Rating: 4 out of 5 stars
Genre: Crime, Drama, Thriller
Run Time: 2 hours 10 minutes, Rated R
Starring: Blake Lively, Taylor Kitsch, Aaron Johnson, John Travolta, Benicio Del Toro, Salma Hayek, Demian Bichir, Emile Hirsch
Directed by Oliver Stone (Wall Street, Born on the 4th of July, JFK, Natural Born Killers)
Opens locally on Friday, July 6th, 2012
The lasting importance of Oliver Stone's latest film Savages is the performance of Benicio Del Toro. He plays Lado, a brutal hit-man for a Mexican drug cartel, and in doing so has created one of the fiercest, most iconic villains since Javier Bardem's Anton Chigurh in the Coen's No Country For Old Men. It's a performance that stays with you and should be deserving of serious contention come award season. By far my favorite performance so far this year.
As for the film itself, it is a slick and violent film adaptation of a slick and violent novel by Don Winslow (the screenplay credits are shared between Winslow, Stone and Shane Salerno). It has that coolness factor...the kind of gangster/drug cartel movie that lives on in infamy, much like Scarface (whose screenplay was also written by Oliver Stone). For a large portion of the film, it is stylish and sexy. But Stone chickens out at the end, offering up a let-down of an ending that cheapens the appeal of the entire film.
The film is narrated by the sensual O (Blake Lively), which is short for Ophelia. She is in a three-way relationship with Chon (Taylor Kitsch) and Ben (Aaron Johnson), who are to pot-dealing what Mark Zuckerberg is to Facebook. They are young pot-smoking entrepreneur's that have built up one of the most potent pot distribution networks in the US.
Wondering what I meant by "three-way relationship?" It is what it sounds like. O is equally in love with both Ben and Chon, and in the first few scenes we learn about each of their personalities by how they make love to O. As she describes it, Ben makes love and the more aggressive Chon, well...she describes it a bit differently. What a bunch of savages.
Their business gets so big that a Mexican drug cartel (led by a villainous Salma Hayek) swoops in to "partner" with them. They send in the vicious Lado (Del Toro) and the more business-minded Alex (Oscar-nominee Demian Bichir who was brilliant in last year's A Better Life) to seal the deal. Lado is shown taking care of business by shooting a man in both knee caps. The cartel threatens to do much worse than take over Ben & Chon's business if they don't go along. What a bunch of savages.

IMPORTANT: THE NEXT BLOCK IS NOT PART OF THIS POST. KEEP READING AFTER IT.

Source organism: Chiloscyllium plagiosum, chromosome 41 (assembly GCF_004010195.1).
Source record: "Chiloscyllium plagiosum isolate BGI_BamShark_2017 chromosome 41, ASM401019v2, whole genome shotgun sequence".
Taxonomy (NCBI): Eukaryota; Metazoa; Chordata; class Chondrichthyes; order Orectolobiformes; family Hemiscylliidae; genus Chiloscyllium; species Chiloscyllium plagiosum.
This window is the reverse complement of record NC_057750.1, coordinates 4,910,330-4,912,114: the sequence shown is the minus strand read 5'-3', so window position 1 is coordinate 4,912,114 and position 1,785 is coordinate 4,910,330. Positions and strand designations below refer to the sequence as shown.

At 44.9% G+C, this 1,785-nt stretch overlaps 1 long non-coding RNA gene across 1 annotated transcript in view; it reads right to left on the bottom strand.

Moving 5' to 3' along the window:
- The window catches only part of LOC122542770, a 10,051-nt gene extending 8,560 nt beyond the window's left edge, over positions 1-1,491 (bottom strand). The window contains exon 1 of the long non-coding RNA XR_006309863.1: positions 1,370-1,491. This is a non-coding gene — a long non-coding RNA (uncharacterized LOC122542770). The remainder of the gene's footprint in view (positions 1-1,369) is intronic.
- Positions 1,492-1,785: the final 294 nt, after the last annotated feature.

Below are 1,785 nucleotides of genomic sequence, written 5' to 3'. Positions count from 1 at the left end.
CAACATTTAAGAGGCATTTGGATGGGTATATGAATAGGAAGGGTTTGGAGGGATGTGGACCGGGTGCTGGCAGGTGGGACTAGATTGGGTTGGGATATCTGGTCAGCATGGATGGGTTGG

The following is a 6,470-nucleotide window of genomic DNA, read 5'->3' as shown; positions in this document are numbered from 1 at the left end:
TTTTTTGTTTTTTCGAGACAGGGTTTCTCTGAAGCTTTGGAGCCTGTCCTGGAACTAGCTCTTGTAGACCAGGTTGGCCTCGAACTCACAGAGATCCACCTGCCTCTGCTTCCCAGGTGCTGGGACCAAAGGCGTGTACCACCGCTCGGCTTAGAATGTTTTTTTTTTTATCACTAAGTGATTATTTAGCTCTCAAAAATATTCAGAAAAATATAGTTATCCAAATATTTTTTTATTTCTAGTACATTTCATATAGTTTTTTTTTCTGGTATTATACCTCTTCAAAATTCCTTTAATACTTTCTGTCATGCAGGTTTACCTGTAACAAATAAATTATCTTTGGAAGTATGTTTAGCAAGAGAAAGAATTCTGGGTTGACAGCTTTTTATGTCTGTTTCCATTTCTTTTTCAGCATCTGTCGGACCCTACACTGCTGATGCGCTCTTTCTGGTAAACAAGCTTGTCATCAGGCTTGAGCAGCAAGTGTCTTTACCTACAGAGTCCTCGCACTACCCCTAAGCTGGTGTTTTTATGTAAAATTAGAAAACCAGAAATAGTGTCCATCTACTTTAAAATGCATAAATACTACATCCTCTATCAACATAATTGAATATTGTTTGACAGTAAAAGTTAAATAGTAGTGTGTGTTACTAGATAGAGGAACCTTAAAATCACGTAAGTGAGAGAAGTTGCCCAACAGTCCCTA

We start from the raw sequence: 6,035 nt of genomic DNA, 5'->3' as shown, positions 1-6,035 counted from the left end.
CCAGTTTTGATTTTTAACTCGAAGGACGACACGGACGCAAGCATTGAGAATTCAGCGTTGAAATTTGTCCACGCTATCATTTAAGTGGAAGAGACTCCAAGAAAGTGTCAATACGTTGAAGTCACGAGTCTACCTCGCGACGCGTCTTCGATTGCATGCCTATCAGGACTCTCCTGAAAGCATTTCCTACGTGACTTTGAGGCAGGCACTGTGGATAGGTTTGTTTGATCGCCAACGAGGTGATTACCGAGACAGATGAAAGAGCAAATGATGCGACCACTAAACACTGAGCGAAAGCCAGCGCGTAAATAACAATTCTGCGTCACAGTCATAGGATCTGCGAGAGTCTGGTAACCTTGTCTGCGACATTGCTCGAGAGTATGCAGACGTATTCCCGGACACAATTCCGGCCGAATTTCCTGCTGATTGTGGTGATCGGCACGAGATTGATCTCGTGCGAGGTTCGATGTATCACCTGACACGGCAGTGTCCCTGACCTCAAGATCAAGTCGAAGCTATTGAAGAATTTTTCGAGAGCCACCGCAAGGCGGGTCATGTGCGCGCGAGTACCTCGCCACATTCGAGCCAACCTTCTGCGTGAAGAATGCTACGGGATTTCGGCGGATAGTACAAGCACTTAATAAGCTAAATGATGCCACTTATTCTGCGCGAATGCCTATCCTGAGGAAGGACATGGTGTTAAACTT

But Ben and Chon aren't just going to roll over. With the help of their money launderer (Emile Hirsch) and their bad-cop contact in the FBI (John Travolta), they devise a plan to keep what is theirs.
Savages is very much an Oliver Stone film, for good or for bad. Even though the story deals with marijuana-dealers, it parallels some real-world stories that I'm sure appealed to Stone. The larger "corporation" trying to squeeze out the small guy, and the small guy fighting back. The concept of how nobody thinks they are in the wrong, from their perspective. There are themes also of loyalty, love and ultimately doing what's right.
But forget all that, Savages kicks some serious ass. There is graphic violence, sharp dialogue and some surprising developments. Did I mention Benicio Del Toro? There is no way the character of Lado was this cool on the page, but Del Toro breathes life into him and in turn fills the movie with tenacity.
Some minor plot discrepancies can be over-looked along the way, but when the end comes the wheels fall off. It wouldn't be right to give anything away, but let's just say that the ending is a rip-off. It is satisfying and extremely not satisfying all at once, although it does make sense and is perhaps the most realistic ending you could imagine. You'll know what I mean.
The main problem with Savages is that there seems to be no consequences for all of the bad behavior we witness over the course of two hours. But Oliver Stone would probably say that such is life. Sometimes, the savages come out on top. It's only in the movies where the bad guys get some sort of comeuppance in the end. But who prevails in a film where there are no good guys?
Savages is no ordinary movie. O tells us in the first couple of minutes, that just because she is narrating the film doesn't mean she lives at the end. After all, it could have been a recording. Savages doesn't under-estimate the intelligence of the audience, until it does. It was almost a classic.
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